We determined the association of MRI-measured adipose tissue and skeletal muscle with mortality in HIV-infected persons enrolled in the FRAM study. The methods, design, and sample characteristics of the FRAM cohort have been described previously in detail . Briefly, FRAM is a large, nationally representative, multicenter study of HIV infection, originally designed to evaluate lipodystrophy and metabolic abnormalities in HIV-infected persons. Between June 2000 and September 2002, 1183 HIV-infected men and women from 16 geographically diverse sites were enrolled in FRAM, with a follow-up exam conducted approximately 5 years later (FRAM-2), at which time we determined mortality status. We have described the vital status, retention, and observation time for FRAM-2 previously . At the second exam, 794 HIV-infected participants were known to be alive and 128 were known to be dead. Vital status could not be determined in 261 participants in whom contact could not be re-established. Linkage to the National Death Index was not possible because of patient confidentiality constraints. The institutional review boards at all sites approved the protocols for both FRAM examinations.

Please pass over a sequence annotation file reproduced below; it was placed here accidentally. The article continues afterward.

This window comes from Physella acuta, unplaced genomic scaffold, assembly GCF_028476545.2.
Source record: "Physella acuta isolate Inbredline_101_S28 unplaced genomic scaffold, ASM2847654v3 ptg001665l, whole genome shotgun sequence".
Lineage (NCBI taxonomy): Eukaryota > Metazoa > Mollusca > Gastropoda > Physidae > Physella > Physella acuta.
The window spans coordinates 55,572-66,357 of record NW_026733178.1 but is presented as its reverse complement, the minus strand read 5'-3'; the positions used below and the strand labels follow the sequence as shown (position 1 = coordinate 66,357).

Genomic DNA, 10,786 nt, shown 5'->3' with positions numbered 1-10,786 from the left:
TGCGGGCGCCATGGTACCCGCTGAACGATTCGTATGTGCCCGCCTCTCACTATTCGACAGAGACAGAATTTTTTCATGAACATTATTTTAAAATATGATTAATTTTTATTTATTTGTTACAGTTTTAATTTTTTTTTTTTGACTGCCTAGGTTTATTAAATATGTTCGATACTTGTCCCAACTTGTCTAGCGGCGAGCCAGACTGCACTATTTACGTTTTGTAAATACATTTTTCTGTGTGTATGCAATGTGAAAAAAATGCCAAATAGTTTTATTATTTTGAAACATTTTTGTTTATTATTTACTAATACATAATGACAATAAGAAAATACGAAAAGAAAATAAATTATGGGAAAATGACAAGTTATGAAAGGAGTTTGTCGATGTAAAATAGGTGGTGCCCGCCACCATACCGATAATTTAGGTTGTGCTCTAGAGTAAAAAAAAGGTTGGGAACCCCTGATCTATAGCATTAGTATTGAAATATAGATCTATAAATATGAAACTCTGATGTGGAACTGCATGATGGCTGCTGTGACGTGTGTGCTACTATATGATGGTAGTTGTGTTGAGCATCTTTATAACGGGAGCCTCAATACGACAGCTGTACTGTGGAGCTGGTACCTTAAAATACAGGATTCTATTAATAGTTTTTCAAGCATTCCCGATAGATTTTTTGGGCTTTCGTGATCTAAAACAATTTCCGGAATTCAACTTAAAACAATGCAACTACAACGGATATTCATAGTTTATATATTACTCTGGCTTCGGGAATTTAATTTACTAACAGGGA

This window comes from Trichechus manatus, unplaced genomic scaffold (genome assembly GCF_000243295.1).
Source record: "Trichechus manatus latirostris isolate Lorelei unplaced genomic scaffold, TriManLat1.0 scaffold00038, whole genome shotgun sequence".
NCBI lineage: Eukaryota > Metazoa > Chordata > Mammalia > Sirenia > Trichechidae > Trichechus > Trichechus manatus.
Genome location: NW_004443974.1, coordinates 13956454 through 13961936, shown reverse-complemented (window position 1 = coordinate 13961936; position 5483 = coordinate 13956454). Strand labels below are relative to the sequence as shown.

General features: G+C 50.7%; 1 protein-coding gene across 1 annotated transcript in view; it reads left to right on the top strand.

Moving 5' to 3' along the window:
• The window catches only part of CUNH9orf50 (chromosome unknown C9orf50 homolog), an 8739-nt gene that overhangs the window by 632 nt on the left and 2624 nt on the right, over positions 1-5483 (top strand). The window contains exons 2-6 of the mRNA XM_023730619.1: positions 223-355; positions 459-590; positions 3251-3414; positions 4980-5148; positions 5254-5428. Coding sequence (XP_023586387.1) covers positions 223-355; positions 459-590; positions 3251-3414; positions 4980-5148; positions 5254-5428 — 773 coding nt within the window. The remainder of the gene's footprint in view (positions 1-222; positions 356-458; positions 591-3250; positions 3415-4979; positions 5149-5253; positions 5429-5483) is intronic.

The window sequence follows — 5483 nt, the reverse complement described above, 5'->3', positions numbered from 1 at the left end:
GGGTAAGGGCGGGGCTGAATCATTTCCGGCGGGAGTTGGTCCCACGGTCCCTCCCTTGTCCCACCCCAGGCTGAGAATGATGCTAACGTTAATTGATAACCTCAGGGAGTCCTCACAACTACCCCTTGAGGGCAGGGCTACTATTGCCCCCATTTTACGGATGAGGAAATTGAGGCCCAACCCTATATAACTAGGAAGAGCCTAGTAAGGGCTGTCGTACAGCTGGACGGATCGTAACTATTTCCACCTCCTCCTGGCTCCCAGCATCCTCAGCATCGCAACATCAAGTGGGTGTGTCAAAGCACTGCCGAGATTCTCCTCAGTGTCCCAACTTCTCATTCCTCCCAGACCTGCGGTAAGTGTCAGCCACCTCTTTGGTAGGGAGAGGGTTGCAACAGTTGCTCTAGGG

Whole body MRI was performed to quantify regional and total skeletal muscle and adipose tissue volumes, as described in detail previously [8,14–16]. All scans were read by the same analyst at the Obesity Research Center, St. Luke's Roosevelt Hospital, New York, New York, USA. Volumes were normalized by dividing by height2 with summaries back-transformed to 1.75 m of height, as in previous analyses [8,9]. We tertiled adipose tissue and skeletal muscle depots using cut-offs determined separately in men and women, using all participants with measured adipose tissue and skeletal muscle. We did not adjust to body mass index (BMI), as BMI is influenced by the phenomena being studied: quantity of fat and skeletal muscle. The skeletal muscle and adipose tissue anatomic sites considered in this analysis were: total, leg, lower trunk (abdomen and back), upper trunk (chest and back), arm, and VAT.
All staff members were centrally trained and certified for measurements. Anthropometric measurements were conducted according to a standard procedure . Participants wore light clothing or a hospital gown and no shoes. All circumferences were made using a Gulick II measuring tape, and skinfolds were measured with a calibrated Lange caliper. Waist circumference was measured in the mid-axillary line immediately below the lowest rib. Mid-arm circumference was measured at the midpoint between the tips of the acromion process and the olecranon process perpendicular to the long axis of the upper arm. Mid-thigh circumference was measured at the midpoint between the inguinal crease and the proximal border of the patella, perpendicular to the long axis of the thigh. Triceps skinfold was measured on the posterior surface of the right upper arm, at the point previously marked for the mid-upper arm circumference. Thigh skinfold was measured on the anterior surface of the mid-arm, at the point previously marked for the mid-thigh circumference.